Practical aspects of gathering digital evidence in investigations concerning the aggression on Ukraine

This presentation will explore the practice of gathering digital evidence in the procedural activities undertaken by the Polish, EU and other states’ authorities (e.g. Ukraine, Slovakia) in investigations concerning the current war in Ukraine. Such evidence is also gathered in cooperation with the ICC. In the frames of so many involved states and authorities the key question is to create a common network in order to gather digital evidence and cooperate effectively. The works concern i.a. the need to create and administer a mutual pattern for gathering of such evidence and a safe server in order to store it. The presentation will also try to assess the practical use and importance of new technologies and professionalization that could be seen in the field of international criminal justice on the Polish authorities’ activities in this case.

Three considerations that render the integration of Big Tech into the regulation of international justice inevitable.

The ongoing international armed conflict in Ukraine, following the aggression by Russia and Belarus, has re-evaluated the importance of new technologies at a dizzying pace. Overnight, every smartphone owner became a direct observer of the fighting in Ukraine, a volunteer in grassroots refugee aid, a founder of equipment for the Ukrainian armed forces, and a target in the information war. In my paper, I would like to elaborate on three modalities of new technologies that cannot be ignored in nowadays reality: digital evidence in criminal proceedings of war criminals, mean and method of warfare, and humanitarian aid facilitator. In discussing these issues, I would like to focus on some challenges regarding the conduct of Big tech companies as to their factual and legal cooperation with state and international authorities, and their role in providing international justice.

Digital Age in the ICC

For many decades open source intelligence have been a source of information about states, technical inventions or some political events. These days this provides information from war front with pictures and films presenting committment of international crimes for example in Ukraine. In the ICC the evidence needs to be assessed as admissible to be applied during criminal trial and it has to fulfill certain legal rigor of reliability and credibility. This discussion will aim at presenting the usefulness of such evidence in practice of the ICC in the light of the demands of the Berkeley Protocol on digital and open source investigations, and will attempt to answer the question of how the Protocol will professionalize the field of international criminal justice, and whether it will be the useful tool in the context of crimes committed in Ukraine?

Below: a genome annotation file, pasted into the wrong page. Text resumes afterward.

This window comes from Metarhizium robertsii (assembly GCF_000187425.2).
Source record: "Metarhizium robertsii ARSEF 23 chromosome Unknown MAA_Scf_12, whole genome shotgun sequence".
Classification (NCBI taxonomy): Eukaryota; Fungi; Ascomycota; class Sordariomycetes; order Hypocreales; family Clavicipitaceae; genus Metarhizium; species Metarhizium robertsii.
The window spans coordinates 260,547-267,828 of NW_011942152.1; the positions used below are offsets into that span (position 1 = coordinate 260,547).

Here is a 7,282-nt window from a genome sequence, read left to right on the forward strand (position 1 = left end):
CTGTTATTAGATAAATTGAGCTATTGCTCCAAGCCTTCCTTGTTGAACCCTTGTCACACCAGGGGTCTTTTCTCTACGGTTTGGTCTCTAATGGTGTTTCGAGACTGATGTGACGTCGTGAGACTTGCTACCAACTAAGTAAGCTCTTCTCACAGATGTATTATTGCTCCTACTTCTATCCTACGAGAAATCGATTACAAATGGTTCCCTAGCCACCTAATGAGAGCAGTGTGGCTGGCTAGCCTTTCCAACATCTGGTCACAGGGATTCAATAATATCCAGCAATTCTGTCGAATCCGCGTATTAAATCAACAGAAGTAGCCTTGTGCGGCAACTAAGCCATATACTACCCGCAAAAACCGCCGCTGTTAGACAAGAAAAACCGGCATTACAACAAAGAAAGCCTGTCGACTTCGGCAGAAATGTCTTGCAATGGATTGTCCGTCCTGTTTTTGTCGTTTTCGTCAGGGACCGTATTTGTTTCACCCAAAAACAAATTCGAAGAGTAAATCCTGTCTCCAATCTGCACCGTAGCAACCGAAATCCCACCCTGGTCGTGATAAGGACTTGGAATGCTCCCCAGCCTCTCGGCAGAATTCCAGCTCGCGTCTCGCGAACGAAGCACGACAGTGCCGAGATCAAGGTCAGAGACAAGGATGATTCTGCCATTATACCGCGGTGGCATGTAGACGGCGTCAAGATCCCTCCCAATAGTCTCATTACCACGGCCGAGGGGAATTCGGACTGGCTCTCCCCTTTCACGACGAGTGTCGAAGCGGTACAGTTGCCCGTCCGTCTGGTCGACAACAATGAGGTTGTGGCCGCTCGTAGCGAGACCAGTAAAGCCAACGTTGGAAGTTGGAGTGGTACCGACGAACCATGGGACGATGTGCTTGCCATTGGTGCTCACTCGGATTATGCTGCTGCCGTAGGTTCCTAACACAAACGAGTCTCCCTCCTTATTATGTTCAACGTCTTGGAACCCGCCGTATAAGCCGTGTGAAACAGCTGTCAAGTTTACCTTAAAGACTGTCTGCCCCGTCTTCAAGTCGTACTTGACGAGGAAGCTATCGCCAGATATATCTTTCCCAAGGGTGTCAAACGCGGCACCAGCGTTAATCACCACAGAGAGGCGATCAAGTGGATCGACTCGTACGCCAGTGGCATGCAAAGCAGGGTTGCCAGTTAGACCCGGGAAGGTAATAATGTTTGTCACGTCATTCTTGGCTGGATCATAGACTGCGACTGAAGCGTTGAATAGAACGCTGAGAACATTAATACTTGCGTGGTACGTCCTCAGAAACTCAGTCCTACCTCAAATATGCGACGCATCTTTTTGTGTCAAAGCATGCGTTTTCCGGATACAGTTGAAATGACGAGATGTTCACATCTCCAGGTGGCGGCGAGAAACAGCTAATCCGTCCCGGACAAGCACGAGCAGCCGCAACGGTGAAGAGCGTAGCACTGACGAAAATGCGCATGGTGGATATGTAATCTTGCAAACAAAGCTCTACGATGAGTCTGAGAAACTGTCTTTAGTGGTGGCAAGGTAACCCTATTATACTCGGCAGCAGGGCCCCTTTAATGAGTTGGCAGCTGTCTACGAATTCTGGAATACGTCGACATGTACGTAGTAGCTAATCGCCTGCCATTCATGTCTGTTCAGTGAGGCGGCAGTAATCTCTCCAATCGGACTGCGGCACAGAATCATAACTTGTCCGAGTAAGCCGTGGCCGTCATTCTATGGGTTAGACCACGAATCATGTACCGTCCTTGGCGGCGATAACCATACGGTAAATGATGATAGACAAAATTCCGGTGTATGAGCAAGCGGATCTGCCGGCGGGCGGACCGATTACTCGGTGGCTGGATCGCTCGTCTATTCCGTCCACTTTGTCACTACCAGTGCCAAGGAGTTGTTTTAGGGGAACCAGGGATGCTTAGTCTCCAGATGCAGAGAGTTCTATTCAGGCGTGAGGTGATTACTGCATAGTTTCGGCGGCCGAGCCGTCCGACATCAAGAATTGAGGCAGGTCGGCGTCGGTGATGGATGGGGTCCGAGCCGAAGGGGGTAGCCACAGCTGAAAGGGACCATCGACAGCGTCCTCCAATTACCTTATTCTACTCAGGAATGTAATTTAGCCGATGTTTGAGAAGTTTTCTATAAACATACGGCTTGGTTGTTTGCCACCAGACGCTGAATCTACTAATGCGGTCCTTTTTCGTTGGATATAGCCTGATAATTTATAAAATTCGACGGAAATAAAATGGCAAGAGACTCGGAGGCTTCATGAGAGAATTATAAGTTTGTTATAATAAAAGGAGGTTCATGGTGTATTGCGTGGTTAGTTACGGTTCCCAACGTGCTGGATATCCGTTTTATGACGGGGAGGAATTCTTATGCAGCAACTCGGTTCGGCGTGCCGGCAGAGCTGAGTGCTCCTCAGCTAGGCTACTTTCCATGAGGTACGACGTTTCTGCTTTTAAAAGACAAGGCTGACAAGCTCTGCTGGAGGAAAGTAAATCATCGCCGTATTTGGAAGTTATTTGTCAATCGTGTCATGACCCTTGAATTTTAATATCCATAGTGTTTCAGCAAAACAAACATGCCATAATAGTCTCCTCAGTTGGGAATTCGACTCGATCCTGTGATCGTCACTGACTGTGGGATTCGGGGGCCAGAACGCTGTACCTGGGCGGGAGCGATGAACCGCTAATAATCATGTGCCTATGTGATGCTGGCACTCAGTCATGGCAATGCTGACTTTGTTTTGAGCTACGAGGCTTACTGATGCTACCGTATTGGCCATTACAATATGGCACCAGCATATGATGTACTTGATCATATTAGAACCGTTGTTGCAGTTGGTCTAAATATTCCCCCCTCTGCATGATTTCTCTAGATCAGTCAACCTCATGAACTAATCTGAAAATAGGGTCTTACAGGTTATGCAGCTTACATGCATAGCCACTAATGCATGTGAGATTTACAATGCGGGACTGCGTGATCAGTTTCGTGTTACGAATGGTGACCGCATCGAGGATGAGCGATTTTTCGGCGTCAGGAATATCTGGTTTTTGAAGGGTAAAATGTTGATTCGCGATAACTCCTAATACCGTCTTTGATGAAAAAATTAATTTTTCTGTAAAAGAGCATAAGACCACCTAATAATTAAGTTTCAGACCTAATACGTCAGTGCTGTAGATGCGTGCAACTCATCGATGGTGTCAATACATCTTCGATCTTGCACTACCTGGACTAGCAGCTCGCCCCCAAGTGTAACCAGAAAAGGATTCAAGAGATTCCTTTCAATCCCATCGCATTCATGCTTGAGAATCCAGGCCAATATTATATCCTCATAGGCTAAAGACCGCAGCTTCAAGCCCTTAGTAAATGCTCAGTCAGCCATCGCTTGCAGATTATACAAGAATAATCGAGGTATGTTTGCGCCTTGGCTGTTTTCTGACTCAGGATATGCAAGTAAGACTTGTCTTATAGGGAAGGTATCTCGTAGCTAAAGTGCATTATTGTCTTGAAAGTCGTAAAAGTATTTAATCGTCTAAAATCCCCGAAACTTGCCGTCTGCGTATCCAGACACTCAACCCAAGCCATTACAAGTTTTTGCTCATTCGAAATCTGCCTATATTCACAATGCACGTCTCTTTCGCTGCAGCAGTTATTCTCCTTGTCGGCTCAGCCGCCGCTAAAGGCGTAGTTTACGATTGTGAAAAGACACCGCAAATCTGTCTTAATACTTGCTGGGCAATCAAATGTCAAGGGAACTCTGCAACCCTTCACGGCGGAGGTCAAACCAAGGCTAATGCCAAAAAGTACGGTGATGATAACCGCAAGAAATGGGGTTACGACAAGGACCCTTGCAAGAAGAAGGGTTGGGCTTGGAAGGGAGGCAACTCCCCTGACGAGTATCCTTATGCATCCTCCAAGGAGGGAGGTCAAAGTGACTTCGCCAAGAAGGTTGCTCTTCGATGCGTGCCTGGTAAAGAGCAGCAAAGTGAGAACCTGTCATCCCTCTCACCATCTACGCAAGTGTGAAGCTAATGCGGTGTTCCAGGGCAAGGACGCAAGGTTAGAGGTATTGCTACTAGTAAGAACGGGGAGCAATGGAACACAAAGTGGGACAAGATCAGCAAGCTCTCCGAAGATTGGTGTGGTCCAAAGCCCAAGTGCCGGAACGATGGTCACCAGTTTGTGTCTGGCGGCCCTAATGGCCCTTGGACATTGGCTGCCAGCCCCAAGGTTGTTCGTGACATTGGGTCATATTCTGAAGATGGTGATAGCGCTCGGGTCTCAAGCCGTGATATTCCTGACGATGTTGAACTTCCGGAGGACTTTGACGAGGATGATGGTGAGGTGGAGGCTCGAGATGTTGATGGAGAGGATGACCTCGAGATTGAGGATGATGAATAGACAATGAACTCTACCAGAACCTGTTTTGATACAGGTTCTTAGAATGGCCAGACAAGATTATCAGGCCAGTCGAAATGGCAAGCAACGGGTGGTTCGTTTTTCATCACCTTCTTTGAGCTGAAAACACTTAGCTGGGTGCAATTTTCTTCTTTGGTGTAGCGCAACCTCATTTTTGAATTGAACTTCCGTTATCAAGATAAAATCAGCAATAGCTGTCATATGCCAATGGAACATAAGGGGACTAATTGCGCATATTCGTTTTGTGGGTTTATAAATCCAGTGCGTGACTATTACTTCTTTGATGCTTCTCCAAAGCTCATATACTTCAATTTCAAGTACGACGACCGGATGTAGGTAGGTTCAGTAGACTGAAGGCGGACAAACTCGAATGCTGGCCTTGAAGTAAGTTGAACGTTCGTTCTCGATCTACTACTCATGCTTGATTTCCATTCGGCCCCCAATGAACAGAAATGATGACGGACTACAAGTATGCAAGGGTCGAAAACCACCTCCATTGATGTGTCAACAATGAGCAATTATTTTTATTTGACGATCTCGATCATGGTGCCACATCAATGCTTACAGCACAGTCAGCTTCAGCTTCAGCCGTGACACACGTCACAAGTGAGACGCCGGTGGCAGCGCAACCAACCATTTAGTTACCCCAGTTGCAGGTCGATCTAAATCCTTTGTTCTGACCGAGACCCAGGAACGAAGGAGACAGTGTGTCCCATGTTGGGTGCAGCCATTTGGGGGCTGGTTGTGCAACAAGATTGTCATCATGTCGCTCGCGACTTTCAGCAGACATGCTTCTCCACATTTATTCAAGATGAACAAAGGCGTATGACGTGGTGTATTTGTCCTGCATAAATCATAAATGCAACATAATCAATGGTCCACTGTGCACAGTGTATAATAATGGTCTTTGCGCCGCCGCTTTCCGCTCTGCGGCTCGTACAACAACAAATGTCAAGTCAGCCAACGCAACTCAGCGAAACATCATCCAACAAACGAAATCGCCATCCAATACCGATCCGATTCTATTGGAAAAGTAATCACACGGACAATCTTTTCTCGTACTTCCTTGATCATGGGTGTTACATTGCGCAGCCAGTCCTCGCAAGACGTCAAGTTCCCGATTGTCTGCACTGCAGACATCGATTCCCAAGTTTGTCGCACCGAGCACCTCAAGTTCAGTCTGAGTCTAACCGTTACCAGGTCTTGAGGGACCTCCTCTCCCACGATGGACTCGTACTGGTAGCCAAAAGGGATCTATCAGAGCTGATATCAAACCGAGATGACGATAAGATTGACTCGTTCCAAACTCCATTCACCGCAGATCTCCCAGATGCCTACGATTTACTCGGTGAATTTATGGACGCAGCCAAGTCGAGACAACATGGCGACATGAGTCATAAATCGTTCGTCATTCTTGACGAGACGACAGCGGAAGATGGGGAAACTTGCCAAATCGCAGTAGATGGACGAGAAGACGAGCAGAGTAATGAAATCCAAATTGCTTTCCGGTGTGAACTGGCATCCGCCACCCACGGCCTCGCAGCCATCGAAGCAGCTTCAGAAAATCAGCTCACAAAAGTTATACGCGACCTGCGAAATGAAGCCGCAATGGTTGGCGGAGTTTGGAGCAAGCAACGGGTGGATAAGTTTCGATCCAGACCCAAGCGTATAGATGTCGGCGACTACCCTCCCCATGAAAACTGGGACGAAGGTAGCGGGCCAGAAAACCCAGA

Prosecution of digital war criminals

Current war in Ukraine proves that hostilities are not only streamed online but they are also conducted online, that is why prosecutors need to take into account the ongoing process of broadening the notion of direct participation in hostilities, in order to include cyber hostilities which can be undertaken from a great distance from the traditional battlefields and by groups not linked with any state’s armed forces, vide Anonymous Group. The aim of the presentation is to focus on the impact of the cyberoperations on the scope and content of the notion of war crimes, it will also show examples of the deliberate use of social media to commit such war crimes like spreading terror among civilians or committing outrages upon personal dignity, in particular humiliating and degrading treatment.